Financial compensation and mobile centers: Tactics for pushing shot at schools discussed

Ideas discussed with local authorities about how to increase child vaccination and bypass opposition of Education Minister.

Arutz Sheva Staff ,

Classroom (illustration)
Classroom (illustration)

The Prime Minister's Office is beginning to formulate a plan that includes a number of options for vaccinating children through the local authorities.

Israel Hayom reported that over the weekend, officials from the Prime Minister's Office spoke with heads of local authorities and asked them to prepare for vaccination of youth.

A number of ideas arose regarding tactics to increase the rate of vaccination and circumvent the opposition of Minister of Education Yifat Shasha-Biton. One of the ideas is a monetary reward for schools that display a significant amount of vaccinations. In the event of strong opposition to vaccination within schools, the option arose of setting up vaccination mobile stations outside schools that children could access at the end of school hours.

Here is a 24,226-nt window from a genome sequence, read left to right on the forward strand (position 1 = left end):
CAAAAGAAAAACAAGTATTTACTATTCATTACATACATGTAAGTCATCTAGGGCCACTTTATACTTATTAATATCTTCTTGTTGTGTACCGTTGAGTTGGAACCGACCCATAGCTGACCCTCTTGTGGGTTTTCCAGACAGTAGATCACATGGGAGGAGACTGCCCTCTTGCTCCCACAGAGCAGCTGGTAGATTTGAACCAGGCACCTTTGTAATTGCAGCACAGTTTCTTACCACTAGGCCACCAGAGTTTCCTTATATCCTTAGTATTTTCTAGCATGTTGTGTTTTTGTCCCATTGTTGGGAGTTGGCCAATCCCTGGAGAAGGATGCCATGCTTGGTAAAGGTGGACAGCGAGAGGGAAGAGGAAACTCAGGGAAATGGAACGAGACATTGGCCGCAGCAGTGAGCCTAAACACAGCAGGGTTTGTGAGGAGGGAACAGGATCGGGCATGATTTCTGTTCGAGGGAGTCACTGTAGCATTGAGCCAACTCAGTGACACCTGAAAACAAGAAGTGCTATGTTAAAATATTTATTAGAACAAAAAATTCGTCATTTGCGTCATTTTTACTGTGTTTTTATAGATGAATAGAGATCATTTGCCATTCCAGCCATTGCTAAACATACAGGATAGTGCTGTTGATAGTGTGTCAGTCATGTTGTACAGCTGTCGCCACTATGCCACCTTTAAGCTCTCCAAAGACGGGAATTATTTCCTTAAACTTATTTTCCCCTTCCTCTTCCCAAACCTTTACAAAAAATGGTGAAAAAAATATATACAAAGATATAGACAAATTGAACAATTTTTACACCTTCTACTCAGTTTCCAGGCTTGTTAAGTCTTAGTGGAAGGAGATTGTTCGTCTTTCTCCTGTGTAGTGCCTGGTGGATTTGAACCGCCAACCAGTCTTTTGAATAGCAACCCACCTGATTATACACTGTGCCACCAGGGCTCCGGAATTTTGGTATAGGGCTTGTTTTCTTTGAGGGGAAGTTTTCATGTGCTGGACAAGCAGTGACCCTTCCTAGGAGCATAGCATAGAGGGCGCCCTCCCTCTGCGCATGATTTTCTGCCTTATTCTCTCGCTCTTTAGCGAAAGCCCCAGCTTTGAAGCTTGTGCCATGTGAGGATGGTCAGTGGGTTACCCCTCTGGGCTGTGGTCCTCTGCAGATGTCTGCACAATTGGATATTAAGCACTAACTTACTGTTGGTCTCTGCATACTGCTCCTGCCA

In addition, officials from the Prime Minister's Office sought to recruit a 'child vaccination czar' - a local figure who would oversee the move to give the issue special attention, focus on public opinion of education staff and more.

Last week, it was reported in Israel Hayom that after Education Minister Shasha-Biton publicly stated that she opposes vaccines in schools, Prime Minister Naftali Bennett and Interior Minister Ayelet Shaked began work on a strategy that would bypass her and allow vaccinations in local authorities.

Bennett and Shaked spoke last weekend with a number of heads of authorities and asked them to take up the issue of vaccines in schools and promote it in the educational institutions in their cities. Shaked spoke with the mayor of Beit Shemesh, Aliza Bloch, who suggested transferring the vaccinations to the responsibility of Tipat Halav. According to Bloch, in this way there is no need to complicate matters related to the health clinics and entry into schools.

Bennett and Shaked have more than once spoken encouragingly of delegating powers to the heads of the local authorities, who are most familiar with what is happening in their respective authorities.